With their typical and incurable penchant for over dramatisation, the Italian media and many political commentators had dubbed December 14, 2010 “the day of reckoning”. Many firmly believed that, on that fateful day, the Berlusconi Government would lose a vote of confidence and be compelled to resign, thus finally ushering in a new political era.
The Prime Minister instead, using tactics which many decried as “shameful”, was able to attract a sufficient number of vacillating parliamentarians to his cause and survived the vote of confidence by the narrow margin of three votes. This was remarkable considering that his majority just a few months back had seemed virtually unassailable.
The really important events, however, took place not within the “Palazzo” – as Italians contemptuously call the seats of power – but rather in the streets of Rome. A demonstration called by students exposed the City centre to episodes of violence unheard of since the seventies which caught the nation by surprise, revealing the extreme anger of the younger generations as well as their growing disaffection with the Machiavellian manoeuvrings which characterise the Italian political scene.
Whatever his shortcomings, real or perceived, Italian Prime Minister Silvio Berlusconi in power for the most part of the past sixteen years has succeeded in forging much of Italy’s social reality and perceptions to his own image. If on the one hand recent events had led some to believe that he had come to the end of his remarkable political career, others did not hesitate to assert that it would be a bit early to start trotting out his political obituary, since he had given signs of a remarkable survival instinct several times in the past.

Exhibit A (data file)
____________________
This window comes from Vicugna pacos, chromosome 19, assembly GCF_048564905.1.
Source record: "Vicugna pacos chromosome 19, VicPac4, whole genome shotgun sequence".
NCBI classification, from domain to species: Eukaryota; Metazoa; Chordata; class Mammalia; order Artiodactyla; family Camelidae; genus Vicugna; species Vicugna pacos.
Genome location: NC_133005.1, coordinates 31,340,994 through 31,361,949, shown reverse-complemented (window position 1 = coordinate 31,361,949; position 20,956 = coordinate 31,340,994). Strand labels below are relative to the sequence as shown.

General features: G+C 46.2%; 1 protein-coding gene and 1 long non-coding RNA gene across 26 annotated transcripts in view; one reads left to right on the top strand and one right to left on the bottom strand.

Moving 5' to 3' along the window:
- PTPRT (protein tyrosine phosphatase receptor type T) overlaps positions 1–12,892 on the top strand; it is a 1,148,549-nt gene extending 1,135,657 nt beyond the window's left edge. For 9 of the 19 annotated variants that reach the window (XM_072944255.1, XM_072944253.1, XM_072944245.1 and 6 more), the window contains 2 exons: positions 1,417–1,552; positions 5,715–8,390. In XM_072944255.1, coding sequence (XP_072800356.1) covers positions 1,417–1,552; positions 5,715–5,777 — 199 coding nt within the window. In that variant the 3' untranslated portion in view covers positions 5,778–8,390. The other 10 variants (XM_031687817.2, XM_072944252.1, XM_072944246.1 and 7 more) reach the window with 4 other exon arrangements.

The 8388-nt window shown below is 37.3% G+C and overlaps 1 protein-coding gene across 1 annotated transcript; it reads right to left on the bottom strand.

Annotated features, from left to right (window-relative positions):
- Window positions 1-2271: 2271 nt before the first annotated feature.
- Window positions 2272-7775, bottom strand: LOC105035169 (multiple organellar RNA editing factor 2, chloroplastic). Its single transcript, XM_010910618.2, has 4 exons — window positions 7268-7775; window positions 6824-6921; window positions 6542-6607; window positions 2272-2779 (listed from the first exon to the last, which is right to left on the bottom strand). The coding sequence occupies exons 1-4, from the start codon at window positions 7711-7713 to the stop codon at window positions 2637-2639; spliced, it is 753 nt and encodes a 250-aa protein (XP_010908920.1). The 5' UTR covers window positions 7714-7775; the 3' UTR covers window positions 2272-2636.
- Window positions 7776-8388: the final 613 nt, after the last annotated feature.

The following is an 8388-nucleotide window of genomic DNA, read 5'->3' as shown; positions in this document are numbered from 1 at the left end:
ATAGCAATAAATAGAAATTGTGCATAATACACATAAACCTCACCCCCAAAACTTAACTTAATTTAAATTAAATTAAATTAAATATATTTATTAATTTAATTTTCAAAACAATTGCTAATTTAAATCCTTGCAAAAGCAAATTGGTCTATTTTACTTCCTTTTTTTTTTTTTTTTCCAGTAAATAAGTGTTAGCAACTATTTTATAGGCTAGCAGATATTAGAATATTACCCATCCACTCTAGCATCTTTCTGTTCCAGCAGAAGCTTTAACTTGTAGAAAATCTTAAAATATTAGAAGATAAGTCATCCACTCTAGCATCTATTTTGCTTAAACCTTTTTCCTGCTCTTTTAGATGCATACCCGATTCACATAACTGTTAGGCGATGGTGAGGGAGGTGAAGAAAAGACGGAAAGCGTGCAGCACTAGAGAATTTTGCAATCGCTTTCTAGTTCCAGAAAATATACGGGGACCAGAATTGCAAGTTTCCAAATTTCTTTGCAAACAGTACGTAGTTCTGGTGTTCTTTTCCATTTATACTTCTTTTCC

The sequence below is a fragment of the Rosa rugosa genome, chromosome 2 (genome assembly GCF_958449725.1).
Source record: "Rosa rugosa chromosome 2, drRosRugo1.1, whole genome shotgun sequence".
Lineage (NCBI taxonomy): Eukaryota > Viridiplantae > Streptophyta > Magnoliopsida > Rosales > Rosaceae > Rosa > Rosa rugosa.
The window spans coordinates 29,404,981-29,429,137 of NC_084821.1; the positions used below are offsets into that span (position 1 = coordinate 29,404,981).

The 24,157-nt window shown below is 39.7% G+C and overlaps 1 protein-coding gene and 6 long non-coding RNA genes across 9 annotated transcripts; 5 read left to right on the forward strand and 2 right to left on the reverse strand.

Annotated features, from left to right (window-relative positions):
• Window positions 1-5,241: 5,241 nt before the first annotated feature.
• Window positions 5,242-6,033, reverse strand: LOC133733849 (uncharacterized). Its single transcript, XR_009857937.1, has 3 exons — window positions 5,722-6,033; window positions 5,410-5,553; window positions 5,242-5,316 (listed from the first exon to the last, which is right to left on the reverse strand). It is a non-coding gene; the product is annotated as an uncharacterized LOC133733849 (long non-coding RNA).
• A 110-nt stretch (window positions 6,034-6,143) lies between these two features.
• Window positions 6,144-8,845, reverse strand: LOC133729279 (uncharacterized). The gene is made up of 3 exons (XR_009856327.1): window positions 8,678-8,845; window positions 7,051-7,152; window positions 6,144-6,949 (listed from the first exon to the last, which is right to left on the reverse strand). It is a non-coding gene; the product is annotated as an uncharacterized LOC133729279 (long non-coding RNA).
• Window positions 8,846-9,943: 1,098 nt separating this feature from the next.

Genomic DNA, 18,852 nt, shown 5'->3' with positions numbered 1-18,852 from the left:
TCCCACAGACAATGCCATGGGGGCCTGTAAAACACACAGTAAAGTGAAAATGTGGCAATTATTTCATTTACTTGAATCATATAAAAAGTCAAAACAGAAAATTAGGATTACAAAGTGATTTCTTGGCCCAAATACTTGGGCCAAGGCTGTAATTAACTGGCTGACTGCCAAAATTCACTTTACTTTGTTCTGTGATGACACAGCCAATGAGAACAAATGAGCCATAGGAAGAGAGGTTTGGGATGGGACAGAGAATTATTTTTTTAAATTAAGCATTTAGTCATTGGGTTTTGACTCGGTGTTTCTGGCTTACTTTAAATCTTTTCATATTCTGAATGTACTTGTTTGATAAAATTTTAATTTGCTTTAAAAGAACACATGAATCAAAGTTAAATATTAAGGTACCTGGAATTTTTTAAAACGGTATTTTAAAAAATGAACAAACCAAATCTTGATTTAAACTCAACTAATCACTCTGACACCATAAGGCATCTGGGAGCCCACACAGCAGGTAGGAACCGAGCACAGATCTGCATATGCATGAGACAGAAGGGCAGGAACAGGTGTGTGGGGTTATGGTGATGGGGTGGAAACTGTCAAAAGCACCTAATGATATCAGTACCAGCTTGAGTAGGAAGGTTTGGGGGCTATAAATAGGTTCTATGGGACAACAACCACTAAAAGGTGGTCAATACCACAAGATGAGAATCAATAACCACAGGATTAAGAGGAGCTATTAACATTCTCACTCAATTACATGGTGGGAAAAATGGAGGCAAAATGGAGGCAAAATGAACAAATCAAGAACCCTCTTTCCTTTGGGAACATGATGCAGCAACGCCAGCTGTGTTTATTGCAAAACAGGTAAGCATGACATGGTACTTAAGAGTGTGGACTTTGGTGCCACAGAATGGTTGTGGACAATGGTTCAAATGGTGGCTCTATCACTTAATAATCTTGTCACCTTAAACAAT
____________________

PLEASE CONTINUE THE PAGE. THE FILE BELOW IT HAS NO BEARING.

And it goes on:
There is however no doubt that even up to a few days before the vote Berlusconi and his closest entourage appeared ill at ease, more irritable than usual and even beset by a sense of panic, as shown by their renewed and ever more violent attacks on hostile media, allegedly “communist inspired”, whose criticism of the Government has been defined as “anti-Italian” by the Prime Minister himself. Frequent references were also made to an alleged “international anti-Italian conspiracy” supported by the international media. To prove the existence of this supposed “foreign conspiracy” a variety of allegations were brought into play, such as the insistence on the part of the international press on publicising “negative” stories about Italy, for example the garbage scandal in Naples or the Prime Minister’s sexual escapades.
It might be entertaining, but in the long run, fatuous and useless to sift through all the events and statements which have typified these days, some verging on the farcical, such as the shouting match, using raunchy epithets in the Neapolitan dialect, held between Alessandra Mussolini, the “Duce’s” granddaughter, and one of Berlusconi's former beauty queen cabinet ministers, recently dubbed by Der Spiegel “the world’s most beautiful minister”. This, as well as other episodes, indicates that there is trouble brewing in Berlusconi’s gynaeceum; for beauty queens as a rule seem unwilling to obediently toe the party line.